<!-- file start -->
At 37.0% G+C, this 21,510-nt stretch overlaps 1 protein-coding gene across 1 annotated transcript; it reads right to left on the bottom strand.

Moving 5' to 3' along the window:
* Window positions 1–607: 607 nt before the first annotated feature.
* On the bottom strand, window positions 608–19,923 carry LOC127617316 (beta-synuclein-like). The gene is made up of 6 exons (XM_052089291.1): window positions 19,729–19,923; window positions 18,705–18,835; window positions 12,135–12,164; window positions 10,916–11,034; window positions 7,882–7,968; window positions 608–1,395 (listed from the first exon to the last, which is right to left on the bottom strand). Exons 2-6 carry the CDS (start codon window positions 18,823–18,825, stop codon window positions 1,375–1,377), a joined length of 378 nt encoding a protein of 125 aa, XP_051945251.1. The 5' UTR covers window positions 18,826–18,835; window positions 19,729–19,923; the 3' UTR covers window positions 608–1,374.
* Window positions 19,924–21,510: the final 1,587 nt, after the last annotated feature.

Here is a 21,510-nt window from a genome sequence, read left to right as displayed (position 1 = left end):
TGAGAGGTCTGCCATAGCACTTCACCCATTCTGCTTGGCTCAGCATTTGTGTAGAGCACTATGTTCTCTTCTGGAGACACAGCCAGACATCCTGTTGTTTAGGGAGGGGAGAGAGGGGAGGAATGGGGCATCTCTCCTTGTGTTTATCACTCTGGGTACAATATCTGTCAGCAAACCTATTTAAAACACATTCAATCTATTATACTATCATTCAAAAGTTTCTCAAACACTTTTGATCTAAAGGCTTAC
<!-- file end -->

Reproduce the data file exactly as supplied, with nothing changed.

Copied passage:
At 37.0% G+C, this 21,510-nt stretch overlaps 1 protein-coding gene across 1 annotated transcript; it reads right to left on the bottom strand.

Moving 5' to 3' along the window:
* Window positions 1–607: 607 nt before the first annotated feature.
* On the bottom strand, window positions 608–19,923 carry LOC127617316 (beta-synuclein-like). The gene is made up of 6 exons (XM_052089291.1): window positions 19,729–19,923; window positions 18,705–18,835; window positions 12,135–12,164; window positions 10,916–11,034; window positions 7,882–7,968; window positions 608–1,395 (listed from the first exon to the last, which is right to left on the bottom strand). Exons 2-6 carry the CDS (start codon window positions 18,823–18,825, stop codon window positions 1,375–1,377), a joined length of 378 nt encoding a protein of 125 aa, XP_051945251.1. The 5' UTR covers window positions 18,826–18,835; window positions 19,729–19,923; the 3' UTR covers window positions 608–1,374.
* Window positions 19,924–21,510: the final 1,587 nt, after the last annotated feature.

Here is a 21,510-nt window from a genome sequence, read left to right as displayed (position 1 = left end):
TGAGAGGTCTGCCATAGCACTTCACCCATTCTGCTTGGCTCAGCATTTGTGTAGAGCACTATGTTCTCTTCTGGAGACACAGCCAGACATCCTGTTGTTTAGGGAGGGGAGAGAGGGGAGGAATGGGGCATCTCTCCTTGTGTTTATCACTCTGGGTACAATATCTGTCAGCAAACCTATTTAAAACACATTCAATCTATTATACTATCATTCAAAAGTTTCTCAAACACTTTTGATCTAAAGGCTTAC